Sunday, July 19, 2020

Battle of the Eras : 1990s vs 2010s

It has been almost 143 years since cricket was officially played as an international sport for the first time. It was in 1877, when an English team toured the Australian shores and played 2 test matches, which are now known as the ‘inaugural’ test matches. But it would surprise many to know that the first cricket match between 2 nations was played even before that – in 1844 between the US and Canada, at St. George’s Cricket Club in New York! The game has evolved a lot over the years, but the maximum expansion has been in last 30 years or so, with the advent of live television broadcasting, the massive amount of sponsorship money coming into the game, the coloured clothing in day-night matches, and many other changes. The rules of the game have also evolved, to make it more interesting for the viewers, and the dwindling interest of the not-so-die-hard cricket fans, led the cricket administrators to come up with a shortened version of the game – the T20 format, which reduces the duration of a match from 8 hours to 3 hours. The introduction of Indian Premier League (IPL) took the world by a storm and the game has only seen more money flowing into the game, and more viewers.
Change in Playing Conditions
From 1992 till 2005, only 2 fielders were allowed outside the 30-yard circle till 15 overs in an ODI, and then 5 fielders till the 50th over. This prompted the rise of swashbuckling openers like Sanath Jayasuriya and Romesh Kaluwithrana of Sri Lanka, who took the ritual of making the most use of fielding restrictions at the start of the innings by hitting the lofted shots. This trend was started by Mark Greatbatch of New Zealand and India’s own Krish Srikkanth. Currently, there are only 2 fielders allowed outside 30-yard circle till 10 overs, only 4 fielders allowed between overs 11-40, and 5 fielders allowed in last 10 overs. This had led to the batsmen having an upper hand and score more runs since there is 1 lesser fielder outside the circle for 30 overs. This prompted Shoaib Akhtar to comment that if this rule were in place earlier, a player like Sachin Tendulkar would have amassed thousands of more runs in his career!
Change in the Pitches
The rules are not the only factor of contention – the pitches have been made to be flatter and less hostile, even in test matches, than they were before the turn of this century. The reason being that the crowd wants to see fours and sixes being hit throughout the match, which makes the poor bowlers look even worse. Same has been the case in past few years.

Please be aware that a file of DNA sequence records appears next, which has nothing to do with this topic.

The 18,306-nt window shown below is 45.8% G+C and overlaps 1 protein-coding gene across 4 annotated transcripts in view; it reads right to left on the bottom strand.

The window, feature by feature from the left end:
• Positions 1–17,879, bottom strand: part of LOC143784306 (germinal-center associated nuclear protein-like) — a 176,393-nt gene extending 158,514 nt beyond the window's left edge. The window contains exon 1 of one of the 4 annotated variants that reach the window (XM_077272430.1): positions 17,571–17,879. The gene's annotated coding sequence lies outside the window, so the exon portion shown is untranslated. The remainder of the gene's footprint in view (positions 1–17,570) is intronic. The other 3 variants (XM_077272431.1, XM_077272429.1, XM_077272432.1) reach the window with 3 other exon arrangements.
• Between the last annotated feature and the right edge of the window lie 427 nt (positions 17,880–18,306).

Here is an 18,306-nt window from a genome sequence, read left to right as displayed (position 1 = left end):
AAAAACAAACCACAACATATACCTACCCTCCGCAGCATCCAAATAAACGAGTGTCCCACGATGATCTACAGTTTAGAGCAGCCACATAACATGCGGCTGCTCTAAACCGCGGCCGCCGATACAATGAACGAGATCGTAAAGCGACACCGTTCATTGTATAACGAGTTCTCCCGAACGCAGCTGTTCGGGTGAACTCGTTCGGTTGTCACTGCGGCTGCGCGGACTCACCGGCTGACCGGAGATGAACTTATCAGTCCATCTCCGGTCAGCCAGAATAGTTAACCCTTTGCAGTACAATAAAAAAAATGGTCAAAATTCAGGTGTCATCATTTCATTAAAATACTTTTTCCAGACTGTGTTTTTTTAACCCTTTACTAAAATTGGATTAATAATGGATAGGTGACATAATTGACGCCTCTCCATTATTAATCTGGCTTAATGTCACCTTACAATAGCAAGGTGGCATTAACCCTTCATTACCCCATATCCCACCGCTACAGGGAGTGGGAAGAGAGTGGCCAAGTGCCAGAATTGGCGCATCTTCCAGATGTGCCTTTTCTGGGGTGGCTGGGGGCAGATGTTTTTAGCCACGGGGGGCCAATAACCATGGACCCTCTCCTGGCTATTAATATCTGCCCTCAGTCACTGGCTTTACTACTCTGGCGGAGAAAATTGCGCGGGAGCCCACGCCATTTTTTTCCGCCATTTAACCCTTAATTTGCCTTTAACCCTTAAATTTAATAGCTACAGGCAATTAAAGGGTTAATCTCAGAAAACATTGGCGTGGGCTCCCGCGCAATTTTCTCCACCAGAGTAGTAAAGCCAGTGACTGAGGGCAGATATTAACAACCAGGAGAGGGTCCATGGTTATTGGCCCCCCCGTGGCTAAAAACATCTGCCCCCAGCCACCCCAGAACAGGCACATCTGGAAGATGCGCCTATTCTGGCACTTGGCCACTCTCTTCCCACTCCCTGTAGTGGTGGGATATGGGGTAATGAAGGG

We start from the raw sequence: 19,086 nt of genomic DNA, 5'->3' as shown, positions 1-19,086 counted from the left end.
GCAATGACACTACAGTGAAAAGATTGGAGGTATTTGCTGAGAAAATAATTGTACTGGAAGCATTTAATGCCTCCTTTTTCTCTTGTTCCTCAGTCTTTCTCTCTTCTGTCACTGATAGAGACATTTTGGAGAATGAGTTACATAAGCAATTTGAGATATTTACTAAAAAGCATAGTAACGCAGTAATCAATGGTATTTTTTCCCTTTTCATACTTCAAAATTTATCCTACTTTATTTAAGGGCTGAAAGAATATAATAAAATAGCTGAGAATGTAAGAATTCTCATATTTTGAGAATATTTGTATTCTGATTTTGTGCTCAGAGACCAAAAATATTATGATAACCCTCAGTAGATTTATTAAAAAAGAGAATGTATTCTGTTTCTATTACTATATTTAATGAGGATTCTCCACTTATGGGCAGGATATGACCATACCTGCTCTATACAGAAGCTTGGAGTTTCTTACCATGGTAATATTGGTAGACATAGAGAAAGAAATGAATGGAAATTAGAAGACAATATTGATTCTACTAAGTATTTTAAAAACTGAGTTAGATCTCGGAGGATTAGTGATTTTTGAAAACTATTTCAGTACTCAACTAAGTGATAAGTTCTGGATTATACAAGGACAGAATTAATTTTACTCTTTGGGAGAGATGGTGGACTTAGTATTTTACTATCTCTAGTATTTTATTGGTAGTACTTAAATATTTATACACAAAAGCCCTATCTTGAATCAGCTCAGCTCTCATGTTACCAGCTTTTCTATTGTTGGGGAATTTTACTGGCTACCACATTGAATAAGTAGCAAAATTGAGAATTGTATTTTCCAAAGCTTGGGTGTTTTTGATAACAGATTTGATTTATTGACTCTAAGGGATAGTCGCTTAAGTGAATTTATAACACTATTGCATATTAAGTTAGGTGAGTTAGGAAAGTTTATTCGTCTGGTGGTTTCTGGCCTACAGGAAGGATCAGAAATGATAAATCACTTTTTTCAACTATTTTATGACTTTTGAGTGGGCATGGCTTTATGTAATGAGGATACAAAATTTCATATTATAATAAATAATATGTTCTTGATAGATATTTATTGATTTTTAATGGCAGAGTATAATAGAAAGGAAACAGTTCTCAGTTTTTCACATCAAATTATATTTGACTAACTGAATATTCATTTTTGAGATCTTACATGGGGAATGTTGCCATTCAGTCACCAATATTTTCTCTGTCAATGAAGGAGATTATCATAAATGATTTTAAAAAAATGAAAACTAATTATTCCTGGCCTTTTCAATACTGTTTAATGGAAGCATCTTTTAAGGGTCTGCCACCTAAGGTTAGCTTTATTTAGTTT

The image below shows a flat pitch, which is effectively a ‘bowler’s graveyard’.
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The batsmen make merry on this pitch, giving a hiding to the bowlers. These are most common to find these days, since that is the demand of the crowd, to see the batsmen score heavily and get entertained.
However, the pitch below is a ‘green-top’, making the seamers lethal, giving shudders to many a batsman.
It is rare to find such pitches these days, but these were quite common to see in 80’s and 90’s decade, even in the Indian subcontinent, which is known to be conducive for spinners.
Next are the ‘dust bowls’, also known as the spinner’s paradise, which are usually seen in India and Sri Lanka. These make batting almost impossible in the last 2 days of a test match.
And then there are the ‘hard tracks’, which are conducive for both batting and bowling. They neither degrade like dust bowls to assist the spinners, nor are completely flat to dominate the bowling, although the fast bowlers do get a steep bounce, which helps them.
The Charm of 90’s
There are a lot of debate about whether the batsmen of today era would have succeeded in the same way against the bowling attacks of the 90’s. I feel there is merit in that debate
because of all the changes in the playing conditions since then, as I have mentioned above. I won’t necessarily comment that the bowlers of 2010’s don’t have the same quality as their predecessors – bowlers like Dale Steyn, Kagiso Rabada, Jasprit Bumrah, James Anderson, Stuart Broad, Nathan Lyon, Trent Boult, Mitchell Starc have shown that they have the capability to succeed outside home also. And if we consider that the conditions and rules are stacked against them, it makes their case even stronger. But to say that the threat of these bowlers is not the same as that was of the bowlers in the 90’s, would also be true.
There were some fearsome pacers in 90’s – The 2 W’s of Pakistan (Wasim Akram and Waqar Younis), The 2 C’s of West Indies (Courtney Walsh and Curtly Ambrose), the South African predator Allan Donald and India’s Mysore Express Javagal Srinath can be touted to be fast bowlers, who at some point of time ended up hurting the batsmen physically also. The list grew by the end of the century, with the arrival of the Pakistan’s Rawalpindi Express (Shoaib Akhtar), Australia’s Binga (Brett Lee) and New Zealand’s traffic cop (Shane Bond). These 3 had an enticing contest among them, to decide who would eventually be the fastest bowler, which caused constant nightmares to the poor batsmen facing them. Such express pace, unsettling the batsmen, has been seen very rarely in the current decade.